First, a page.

Warehousing and inventory control systems help a business monitor and track the amount of raw materials, finished goods and work in process the company has on hand at all times. Businesses rely on the information in the inventory control system to make decisions on stock purchases, production schedules and warehousing needs. Accurate inventory systems help small businesses keep costs low and efficiently deliver products to meet customer demand.


Inventory control systems monitor quantities, but businesses can also use the system to track lot numbers of raw materials and finished goods. Tracking lot numbers allows the business to track materials through the production process. When a company detects quality problems or defects, the tracking system allows the business to isolate materials and finished goods that may contain the defective material. Tracking systems also allow businesses to work with vendors to identify defective materials.

Inventory control can also allow businesses to monitor the shelf life of materials. Businesses that use an inventory control system can ensure the company uses materials on a rotating basis according to expiration dates. The inventory control and warehousing system must provide an efficient method for workers to identify and pull older stock before its expiration date.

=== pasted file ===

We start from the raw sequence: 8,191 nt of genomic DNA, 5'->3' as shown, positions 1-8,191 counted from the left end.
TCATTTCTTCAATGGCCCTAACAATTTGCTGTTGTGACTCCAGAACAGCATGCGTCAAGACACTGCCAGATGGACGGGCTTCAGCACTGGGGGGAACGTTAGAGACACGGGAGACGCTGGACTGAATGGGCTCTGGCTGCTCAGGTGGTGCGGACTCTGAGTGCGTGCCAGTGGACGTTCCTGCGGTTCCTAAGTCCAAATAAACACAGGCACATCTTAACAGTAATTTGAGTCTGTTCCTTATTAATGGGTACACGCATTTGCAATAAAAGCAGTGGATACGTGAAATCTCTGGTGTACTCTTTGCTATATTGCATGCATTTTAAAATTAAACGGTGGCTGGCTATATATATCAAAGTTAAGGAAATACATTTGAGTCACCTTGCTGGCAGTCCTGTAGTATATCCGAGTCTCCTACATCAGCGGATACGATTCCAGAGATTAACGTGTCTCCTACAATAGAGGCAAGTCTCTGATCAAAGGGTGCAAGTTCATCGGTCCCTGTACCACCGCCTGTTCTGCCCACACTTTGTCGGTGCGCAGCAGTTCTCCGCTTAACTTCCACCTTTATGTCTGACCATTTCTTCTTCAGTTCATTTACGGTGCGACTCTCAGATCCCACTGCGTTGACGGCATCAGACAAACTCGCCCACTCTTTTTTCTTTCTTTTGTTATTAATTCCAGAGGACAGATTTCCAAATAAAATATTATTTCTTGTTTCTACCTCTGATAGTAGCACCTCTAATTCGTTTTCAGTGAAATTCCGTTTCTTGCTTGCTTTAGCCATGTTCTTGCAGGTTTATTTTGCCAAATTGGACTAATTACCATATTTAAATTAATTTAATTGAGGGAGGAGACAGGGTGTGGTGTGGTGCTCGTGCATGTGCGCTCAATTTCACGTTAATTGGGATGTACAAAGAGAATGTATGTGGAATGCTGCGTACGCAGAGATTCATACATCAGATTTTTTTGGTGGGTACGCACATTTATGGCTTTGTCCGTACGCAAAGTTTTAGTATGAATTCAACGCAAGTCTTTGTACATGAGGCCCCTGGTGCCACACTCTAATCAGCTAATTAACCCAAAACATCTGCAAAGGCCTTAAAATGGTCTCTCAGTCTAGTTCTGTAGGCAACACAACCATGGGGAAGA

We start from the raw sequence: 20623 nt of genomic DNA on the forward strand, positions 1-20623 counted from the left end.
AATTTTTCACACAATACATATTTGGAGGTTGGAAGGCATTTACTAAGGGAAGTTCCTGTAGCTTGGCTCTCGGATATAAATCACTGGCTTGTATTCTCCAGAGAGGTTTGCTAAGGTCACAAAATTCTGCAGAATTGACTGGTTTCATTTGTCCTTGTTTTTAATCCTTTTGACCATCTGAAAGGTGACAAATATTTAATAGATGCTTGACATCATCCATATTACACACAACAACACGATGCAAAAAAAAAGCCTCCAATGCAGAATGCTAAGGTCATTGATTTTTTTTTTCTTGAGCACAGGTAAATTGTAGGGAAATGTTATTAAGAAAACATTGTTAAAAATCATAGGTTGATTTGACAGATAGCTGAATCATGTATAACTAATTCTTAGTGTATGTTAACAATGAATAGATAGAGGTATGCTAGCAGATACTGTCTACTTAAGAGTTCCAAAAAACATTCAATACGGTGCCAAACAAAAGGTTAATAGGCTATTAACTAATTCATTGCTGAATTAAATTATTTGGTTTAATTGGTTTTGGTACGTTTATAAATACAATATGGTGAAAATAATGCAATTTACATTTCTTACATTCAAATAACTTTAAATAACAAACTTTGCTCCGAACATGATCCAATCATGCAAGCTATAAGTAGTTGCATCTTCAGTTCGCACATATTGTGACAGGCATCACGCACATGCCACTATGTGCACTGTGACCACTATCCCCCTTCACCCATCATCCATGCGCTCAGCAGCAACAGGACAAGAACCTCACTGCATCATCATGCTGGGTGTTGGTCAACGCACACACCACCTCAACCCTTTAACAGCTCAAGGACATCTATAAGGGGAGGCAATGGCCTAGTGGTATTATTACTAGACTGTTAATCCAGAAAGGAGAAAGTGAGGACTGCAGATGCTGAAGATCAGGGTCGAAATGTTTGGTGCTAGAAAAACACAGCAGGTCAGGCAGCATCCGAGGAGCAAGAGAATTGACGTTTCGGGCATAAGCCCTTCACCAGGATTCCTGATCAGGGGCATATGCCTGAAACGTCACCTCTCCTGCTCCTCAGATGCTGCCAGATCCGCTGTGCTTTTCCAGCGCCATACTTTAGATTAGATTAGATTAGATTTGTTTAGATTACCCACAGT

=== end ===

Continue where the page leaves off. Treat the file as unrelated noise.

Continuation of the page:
An effective inventory control system is vital for purchasing activities in a business. Buyers rely on accurate inventory data to determine when it is necessary to purchase stock and raw materials. When inventory information is inaccurate, buyers may purchase an excessive or insufficient amount of materials. Inventory control systems may use triggers that signal the buyer that it is time to replenish the company’s stock. Inventory levels are one trigger buyers use to determine when to purchase additional stock. The inventory level is the amount of stock the company keeps on hand at all times. The business may use usage data and the amount of time it takes to receive replenishment stock to set the inventory level. When the quantity on hand reaches the inventory level quantity, the buyer purchases additional stock.

Having an insufficient amount of stock to meet customer demand can result in late deliveries and lost business for a company. Purchasing excessive inventory wastes warehouse space and ties up a business’s funds.


The inventory control and warehousing system a business uses also tracks finished goods, which the shipping department uses to track and store finished products. A quality warehousing and inventory control system allows the shipping department to ship products to customers efficiently and in a timely manner.


Storing raw materials and finished goods incurs a cost to a business. The inventory control and warehousing system can help manage the cost by controlling the amount of materials the business must keep on hand. Some businesses use a lean system, having a minimum amount of stock on hand to keep the cost of inventory and warehousing low. A company with a lean inventory system only purchases materials when there is a customer demand. Lean inventories minimize the cost of raw materials, warehousing and material handling. However, delays in shipments from vendors or unforeseen increases in customer demand can result in late deliveries or lost business for a company that uses a lean inventory system.